Sea Oats FAQ
The Town receives many inquiries about the planting of sea oats on the recently restored dunes in Town. This FAQ sheet will try to answer most of those inquires.
Question: Who is paying for the cost of the recently planted sea oats into the restored dunes?
Answer: The Town has included this cost in the FEMA reimbursement program for Hurricanes Florence and Dorian.
Question: What are sea oats?
Answer: Sea oats are in the grass family and native to the NC coast. Sea oats get their name from the flower stalks that develop in summer and look like ‘cereal grain oat seed heads’’ as illustrated in the picture above.
Question: Why are sea oats the plant of choice for restoring unvegetated dunes?
Answer: Sea oats are native with a root system that can survive the winters here on the coast. Another key feature is that as a grass growing low to the ground, sea oat stems trap blowing sand (mostly only 6 inches high above beach level) and holds it just like snow fencing along mountain roads keeps the snow from drifting across the road. As the sand piles up year after year, the sea oats stems grow longer and thus a repetitive cycle is created year after year for natural dune building.
Question: Why is it important to vegetated dunes?
Answer: Coastal Area Management Act (CAMA) rules in NC dictate that pilings (posts) for beach access cross-overs cannot be placed in unvegetated dunes. While this is an inconvenience for property owners with private cross-overs and town CAMA public accesses, stabilizing the dune as described above is the ultimate goal.
Question: Where were the sea oats planted?
Answer: Everywhere throughout Phases 2-4 where the dune was restored the previous two years.
Question: How many sea oats have been planted?
Answer: vegetation planting was completed in August 2022. 308,200 sprigs were planted within the Phase 5 area and 529,111 sprigs were planted in the Phase 2-4 Areas.
Each section of dune was planted by hand with roughly 30 rows of plants on 2’x2’ spacing going across the dune from the ocean side toe of the dune, up the slope, over the crest, and down to the level of the restored dune on the street side
Question: Why was my area missed?
Answer: An area may have been skipped due to sea turtle nests or obstructions. September 15 was the cutoff for planting sea oats this year. Areas that were skipped will be planted in the spring of 2023.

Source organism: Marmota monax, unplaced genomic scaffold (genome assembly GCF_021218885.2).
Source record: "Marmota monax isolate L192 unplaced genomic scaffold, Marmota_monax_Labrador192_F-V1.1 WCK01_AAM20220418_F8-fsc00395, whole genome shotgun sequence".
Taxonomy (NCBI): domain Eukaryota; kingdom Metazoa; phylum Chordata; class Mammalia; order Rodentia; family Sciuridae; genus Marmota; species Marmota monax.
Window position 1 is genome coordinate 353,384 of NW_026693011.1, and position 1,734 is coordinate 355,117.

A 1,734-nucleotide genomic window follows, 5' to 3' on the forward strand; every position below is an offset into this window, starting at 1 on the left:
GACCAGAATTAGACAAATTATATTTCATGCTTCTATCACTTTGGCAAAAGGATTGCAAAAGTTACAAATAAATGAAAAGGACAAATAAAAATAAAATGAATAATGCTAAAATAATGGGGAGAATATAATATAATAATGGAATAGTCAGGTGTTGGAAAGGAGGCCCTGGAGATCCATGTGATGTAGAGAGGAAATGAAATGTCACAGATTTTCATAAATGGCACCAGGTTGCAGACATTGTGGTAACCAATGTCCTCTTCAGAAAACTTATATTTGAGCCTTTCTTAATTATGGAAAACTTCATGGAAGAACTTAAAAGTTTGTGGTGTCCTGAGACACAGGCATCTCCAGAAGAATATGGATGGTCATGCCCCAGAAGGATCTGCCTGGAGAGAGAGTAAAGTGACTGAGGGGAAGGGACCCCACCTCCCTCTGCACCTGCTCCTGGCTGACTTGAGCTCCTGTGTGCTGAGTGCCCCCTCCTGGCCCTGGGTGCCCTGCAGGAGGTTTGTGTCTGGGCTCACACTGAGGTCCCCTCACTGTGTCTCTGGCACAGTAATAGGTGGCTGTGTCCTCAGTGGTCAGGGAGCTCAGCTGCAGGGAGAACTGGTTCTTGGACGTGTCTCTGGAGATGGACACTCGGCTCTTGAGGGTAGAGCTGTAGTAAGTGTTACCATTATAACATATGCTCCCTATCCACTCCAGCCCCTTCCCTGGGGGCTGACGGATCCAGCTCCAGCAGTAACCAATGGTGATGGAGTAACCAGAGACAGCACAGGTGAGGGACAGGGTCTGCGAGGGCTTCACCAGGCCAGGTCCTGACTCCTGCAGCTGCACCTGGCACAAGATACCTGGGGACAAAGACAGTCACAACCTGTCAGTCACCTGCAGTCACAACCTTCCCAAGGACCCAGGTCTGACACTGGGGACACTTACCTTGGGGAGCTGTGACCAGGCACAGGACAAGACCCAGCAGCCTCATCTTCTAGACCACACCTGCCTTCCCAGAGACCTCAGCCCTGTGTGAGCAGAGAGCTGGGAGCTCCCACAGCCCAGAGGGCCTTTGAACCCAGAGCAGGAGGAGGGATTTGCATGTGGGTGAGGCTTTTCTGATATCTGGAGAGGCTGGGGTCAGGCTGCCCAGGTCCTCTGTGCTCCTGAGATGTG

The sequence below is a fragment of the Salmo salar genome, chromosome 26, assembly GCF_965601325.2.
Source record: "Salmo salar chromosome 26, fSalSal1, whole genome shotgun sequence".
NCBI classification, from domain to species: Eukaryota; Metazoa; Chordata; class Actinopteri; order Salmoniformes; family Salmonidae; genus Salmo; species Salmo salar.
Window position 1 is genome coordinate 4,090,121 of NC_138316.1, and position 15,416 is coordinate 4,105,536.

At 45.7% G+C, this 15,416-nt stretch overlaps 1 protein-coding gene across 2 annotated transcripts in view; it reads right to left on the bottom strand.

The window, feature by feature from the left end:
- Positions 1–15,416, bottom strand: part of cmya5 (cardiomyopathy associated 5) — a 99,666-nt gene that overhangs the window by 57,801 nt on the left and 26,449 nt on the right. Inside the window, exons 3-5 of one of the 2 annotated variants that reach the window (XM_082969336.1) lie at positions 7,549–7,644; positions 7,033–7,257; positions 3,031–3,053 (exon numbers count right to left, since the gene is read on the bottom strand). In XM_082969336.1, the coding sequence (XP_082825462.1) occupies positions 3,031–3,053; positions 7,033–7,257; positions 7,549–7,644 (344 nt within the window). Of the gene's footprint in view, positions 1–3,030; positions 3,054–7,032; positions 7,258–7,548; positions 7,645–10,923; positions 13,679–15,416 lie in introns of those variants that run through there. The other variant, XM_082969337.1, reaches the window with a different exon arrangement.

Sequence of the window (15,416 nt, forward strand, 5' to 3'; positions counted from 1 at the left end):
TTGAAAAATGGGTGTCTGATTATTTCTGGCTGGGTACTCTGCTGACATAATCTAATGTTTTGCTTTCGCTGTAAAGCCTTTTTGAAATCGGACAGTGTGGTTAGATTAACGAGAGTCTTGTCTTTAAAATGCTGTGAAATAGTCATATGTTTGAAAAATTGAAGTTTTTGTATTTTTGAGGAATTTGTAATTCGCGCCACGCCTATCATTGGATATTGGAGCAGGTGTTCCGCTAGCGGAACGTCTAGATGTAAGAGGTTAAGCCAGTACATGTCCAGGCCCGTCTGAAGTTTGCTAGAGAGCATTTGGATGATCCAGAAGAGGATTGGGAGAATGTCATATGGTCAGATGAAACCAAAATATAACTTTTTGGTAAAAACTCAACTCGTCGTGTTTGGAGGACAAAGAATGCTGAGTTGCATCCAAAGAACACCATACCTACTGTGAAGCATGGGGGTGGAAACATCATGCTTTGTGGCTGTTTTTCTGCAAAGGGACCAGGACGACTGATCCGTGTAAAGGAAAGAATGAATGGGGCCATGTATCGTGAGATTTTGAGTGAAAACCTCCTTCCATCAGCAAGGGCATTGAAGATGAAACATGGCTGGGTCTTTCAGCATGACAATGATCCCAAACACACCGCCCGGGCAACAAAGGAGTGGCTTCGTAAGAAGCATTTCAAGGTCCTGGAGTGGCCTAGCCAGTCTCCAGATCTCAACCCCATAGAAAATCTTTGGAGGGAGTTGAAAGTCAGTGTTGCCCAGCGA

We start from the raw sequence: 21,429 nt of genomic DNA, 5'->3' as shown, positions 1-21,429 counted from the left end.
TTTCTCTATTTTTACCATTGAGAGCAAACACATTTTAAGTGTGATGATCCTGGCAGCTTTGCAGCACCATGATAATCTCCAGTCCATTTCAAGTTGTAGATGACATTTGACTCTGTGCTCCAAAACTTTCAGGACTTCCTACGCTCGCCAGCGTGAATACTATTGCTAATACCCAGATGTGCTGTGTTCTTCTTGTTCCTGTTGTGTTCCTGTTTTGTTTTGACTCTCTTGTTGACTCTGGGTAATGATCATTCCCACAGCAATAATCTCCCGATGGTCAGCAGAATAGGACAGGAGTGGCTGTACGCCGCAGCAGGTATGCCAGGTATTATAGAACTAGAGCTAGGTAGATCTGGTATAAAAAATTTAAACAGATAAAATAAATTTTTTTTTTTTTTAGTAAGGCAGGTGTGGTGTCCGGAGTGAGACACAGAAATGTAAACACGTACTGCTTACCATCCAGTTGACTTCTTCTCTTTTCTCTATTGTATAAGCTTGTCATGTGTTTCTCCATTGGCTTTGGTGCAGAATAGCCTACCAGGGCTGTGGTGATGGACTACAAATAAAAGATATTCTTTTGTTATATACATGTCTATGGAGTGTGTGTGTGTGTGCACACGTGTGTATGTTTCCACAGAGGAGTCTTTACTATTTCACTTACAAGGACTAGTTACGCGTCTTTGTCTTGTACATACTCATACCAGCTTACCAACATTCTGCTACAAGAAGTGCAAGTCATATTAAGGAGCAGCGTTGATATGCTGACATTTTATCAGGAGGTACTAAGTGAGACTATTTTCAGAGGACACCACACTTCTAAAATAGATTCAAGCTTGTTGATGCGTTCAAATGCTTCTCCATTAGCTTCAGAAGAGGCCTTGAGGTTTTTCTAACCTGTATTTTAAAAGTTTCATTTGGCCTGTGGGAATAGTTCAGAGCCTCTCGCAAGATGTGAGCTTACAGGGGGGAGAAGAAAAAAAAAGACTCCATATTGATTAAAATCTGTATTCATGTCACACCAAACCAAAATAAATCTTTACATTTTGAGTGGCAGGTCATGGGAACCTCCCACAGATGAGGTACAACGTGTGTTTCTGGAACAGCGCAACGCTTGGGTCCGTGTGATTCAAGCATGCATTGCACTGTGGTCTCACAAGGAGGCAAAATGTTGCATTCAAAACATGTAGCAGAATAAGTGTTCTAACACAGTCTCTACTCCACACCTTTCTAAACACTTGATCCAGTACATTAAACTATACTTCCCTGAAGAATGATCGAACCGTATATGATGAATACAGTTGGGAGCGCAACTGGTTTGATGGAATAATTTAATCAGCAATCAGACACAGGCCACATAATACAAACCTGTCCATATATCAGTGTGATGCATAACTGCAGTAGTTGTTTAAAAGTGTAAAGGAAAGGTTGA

Question: What should people expect if they have already planted sea oats or American Beachgrass? Were those plants be replaced? Should they of been removed?
Answer: If owners had already planted sea oats to the specified density we worked around their area. If the density was less than 2x2 we supplemented the plantings. If they’ve planted American Beachgrass (Ammophila breviligulata) instead of sea oats (Uniola paniculata), we interlaced with those plants. Please never remove what’s there. That’s just a waste. Some folks are probably hoping that we will increase the density beyond 2x2 spacing. However, having too high a density is detrimental to the root/rhizome system of the plants and will cause increased die-off.
Question: Why do my plants look spindly?
Answer: New sprigs are spindly and they take a few months of growth to get big and bushy. These recent plants will not grow much in the next few months but will look good by the end of summer 2023. Costal Transplants has implemented a fertilization program for the plants and come by periodically to fertilize everything they have planted. The goal was for 90% of the plants to survive and after review in September, they are well above that statistic.
An excellent source of information about sea oats and sand dunes is The Dune Book by Spencer Rogers and David Nash, 2003 North Carolina Sea Grant, (reprinted in 2016). You can read an online version of the guidebook on Spencer Rogers’ North Carolina Sea Grant Program webpage at https://ncseagrant.ncsu.edu/about-us/our-team/spencer-rogers/ Please keep your beach questions coming in to the Town Manager at firstname.lastname@example.org so that we can continue to update our FAQ Shoreline Protection fact sheets